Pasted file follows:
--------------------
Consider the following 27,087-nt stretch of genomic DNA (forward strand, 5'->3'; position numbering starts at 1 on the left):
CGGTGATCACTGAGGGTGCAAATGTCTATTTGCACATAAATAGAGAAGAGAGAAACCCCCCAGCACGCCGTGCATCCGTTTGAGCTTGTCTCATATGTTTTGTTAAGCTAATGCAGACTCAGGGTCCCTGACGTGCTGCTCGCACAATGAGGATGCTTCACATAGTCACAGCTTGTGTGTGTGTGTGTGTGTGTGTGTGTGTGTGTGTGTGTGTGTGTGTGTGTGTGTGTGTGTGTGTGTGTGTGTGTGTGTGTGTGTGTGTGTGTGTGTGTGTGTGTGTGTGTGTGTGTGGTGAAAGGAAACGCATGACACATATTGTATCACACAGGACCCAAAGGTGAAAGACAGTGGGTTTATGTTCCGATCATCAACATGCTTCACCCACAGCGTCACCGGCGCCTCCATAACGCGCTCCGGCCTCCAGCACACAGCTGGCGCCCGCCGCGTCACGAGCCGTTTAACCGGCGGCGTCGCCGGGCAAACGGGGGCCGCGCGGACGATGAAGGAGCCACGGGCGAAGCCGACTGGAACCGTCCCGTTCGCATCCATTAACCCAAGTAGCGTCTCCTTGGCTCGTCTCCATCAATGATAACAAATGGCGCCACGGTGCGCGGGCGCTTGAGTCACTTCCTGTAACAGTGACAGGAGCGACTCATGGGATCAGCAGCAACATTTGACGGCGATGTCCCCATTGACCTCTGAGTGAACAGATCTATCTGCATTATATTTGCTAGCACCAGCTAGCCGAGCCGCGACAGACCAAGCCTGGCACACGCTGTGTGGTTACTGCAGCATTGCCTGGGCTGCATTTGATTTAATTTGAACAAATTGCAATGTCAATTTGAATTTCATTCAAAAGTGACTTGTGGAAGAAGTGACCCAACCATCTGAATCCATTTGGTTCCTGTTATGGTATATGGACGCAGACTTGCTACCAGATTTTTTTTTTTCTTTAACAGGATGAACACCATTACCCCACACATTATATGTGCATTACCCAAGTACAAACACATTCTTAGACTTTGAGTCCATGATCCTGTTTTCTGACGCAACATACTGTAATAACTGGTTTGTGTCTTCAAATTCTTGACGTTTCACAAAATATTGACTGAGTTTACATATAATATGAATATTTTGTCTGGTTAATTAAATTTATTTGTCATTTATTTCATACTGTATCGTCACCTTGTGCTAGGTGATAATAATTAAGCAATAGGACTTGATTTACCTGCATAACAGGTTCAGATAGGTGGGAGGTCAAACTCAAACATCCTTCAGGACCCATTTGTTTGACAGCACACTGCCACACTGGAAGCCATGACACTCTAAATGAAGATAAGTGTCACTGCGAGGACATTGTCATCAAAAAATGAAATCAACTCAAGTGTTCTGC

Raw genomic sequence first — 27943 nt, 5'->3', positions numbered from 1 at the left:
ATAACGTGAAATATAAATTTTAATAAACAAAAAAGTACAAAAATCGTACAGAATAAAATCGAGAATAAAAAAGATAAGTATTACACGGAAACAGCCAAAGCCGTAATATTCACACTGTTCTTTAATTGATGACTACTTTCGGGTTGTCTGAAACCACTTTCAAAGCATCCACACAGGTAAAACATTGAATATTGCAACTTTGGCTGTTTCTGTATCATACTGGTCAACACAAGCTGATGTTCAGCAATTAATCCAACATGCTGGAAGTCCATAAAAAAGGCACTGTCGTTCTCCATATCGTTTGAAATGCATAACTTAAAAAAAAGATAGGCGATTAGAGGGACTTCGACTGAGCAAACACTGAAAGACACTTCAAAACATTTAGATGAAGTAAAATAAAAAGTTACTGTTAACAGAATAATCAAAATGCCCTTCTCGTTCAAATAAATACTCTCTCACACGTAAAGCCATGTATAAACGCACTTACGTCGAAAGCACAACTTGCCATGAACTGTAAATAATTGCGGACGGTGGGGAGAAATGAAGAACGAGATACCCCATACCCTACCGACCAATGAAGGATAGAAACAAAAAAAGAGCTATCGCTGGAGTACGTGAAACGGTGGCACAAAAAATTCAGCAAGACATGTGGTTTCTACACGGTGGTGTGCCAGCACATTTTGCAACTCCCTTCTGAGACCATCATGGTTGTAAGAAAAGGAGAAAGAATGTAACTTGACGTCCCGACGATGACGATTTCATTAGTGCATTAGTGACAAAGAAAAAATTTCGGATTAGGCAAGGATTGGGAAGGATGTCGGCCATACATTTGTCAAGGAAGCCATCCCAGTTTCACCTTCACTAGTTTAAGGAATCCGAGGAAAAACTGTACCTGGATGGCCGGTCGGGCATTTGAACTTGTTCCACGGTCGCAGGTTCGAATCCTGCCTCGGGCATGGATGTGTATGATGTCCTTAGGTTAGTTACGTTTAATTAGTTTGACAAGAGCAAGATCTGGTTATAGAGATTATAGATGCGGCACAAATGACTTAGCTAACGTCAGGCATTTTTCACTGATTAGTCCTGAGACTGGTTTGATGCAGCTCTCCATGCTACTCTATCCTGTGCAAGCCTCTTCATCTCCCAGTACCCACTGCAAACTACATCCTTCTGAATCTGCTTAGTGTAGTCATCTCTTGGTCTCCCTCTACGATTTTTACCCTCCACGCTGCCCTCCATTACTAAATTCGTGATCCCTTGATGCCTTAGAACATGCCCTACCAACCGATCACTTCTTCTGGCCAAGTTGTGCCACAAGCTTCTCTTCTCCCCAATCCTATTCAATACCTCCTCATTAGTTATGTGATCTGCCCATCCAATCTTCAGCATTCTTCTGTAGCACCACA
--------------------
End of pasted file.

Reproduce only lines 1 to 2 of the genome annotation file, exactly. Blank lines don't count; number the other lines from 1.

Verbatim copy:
Consider the following 27,087-nt stretch of genomic DNA (forward strand, 5'->3'; position numbering starts at 1 on the left):
CGGTGATCACTGAGGGTGCAAATGTCTATTTGCACATAAATAGAGAAGAGAGAAACCCCCCAGCACGCCGTGCATCCGTTTGAGCTTGTCTCATATGTTTTGTTAAGCTAATGCAGACTCAGGGTCCCTGACGTGCTGCTCGCACAATGAGGATGCTTCACATAGTCACAGCTTGTGTGTGTGTGTGTGTGTGTGTGTGTGTGTGTGTGTGTGTGTGTGTGTGTGTGTGTGTGTGTGTGTGTGTGTGTGTGTGTGTGTGTGTGTGTGTGTGTGTGTGTGTGTGTGTGTGTGGTGAAAGGAAACGCATGACACATATTGTATCACACAGGACCCAAAGGTGAAAGACAGTGGGTTTATGTTCCGATCATCAACATGCTTCACCCACAGCGTCACCGGCGCCTCCATAACGCGCTCCGGCCTCCAGCACACAGCTGGCGCCCGCCGCGTCACGAGCCGTTTAACCGGCGGCGTCGCCGGGCAAACGGGGGCCGCGCGGACGATGAAGGAGCCACGGGCGAAGCCGACTGGAACCGTCCCGTTCGCATCCATTAACCCAAGTAGCGTCTCCTTGGCTCGTCTCCATCAATGATAACAAATGGCGCCACGGTGCGCGGGCGCTTGAGTCACTTCCTGTAACAGTGACAGGAGCGACTCATGGGATCAGCAGCAACATTTGACGGCGATGTCCCCATTGACCTCTGAGTGAACAGATCTATCTGCATTATATTTGCTAGCACCAGCTAGCCGAGCCGCGACAGACCAAGCCTGGCACACGCTGTGTGGTTACTGCAGCATTGCCTGGGCTGCATTTGATTTAATTTGAACAAATTGCAATGTCAATTTGAATTTCATTCAAAAGTGACTTGTGGAAGAAGTGACCCAACCATCTGAATCCATTTGGTTCCTGTTATGGTATATGGACGCAGACTTGCTACCAGATTTTTTTTTTTCTTTAACAGGATGAACACCATTACCCCACACATTATATGTGCATTACCCAAGTACAAACACATTCTTAGACTTTGAGTCCATGATCCTGTTTTCTGACGCAACATACTGTAATAACTGGTTTGTGTCTTCAAATTCTTGACGTTTCACAAAATATTGACTGAGTTTACATATAATATGAATATTTTGTCTGGTTAATTAAATTTATTTGTCATTTATTTCATACTGTATCGTCACCTTGTGCTAGGTGATAATAATTAAGCAATAGGACTTGATTTACCTGCATAACAGGTTCAGATAGGTGGGAGGTCAAACTCAAACATCCTTCAGGACCCATTTGTTTGACAGCACACTGCCACACTGGAAGCCATGACACTCTAAATGAAGATAAGTGTCACTGCGAGGACATTGTCATCAAAAAATGAAATCAACTCAAGTGTTCTGC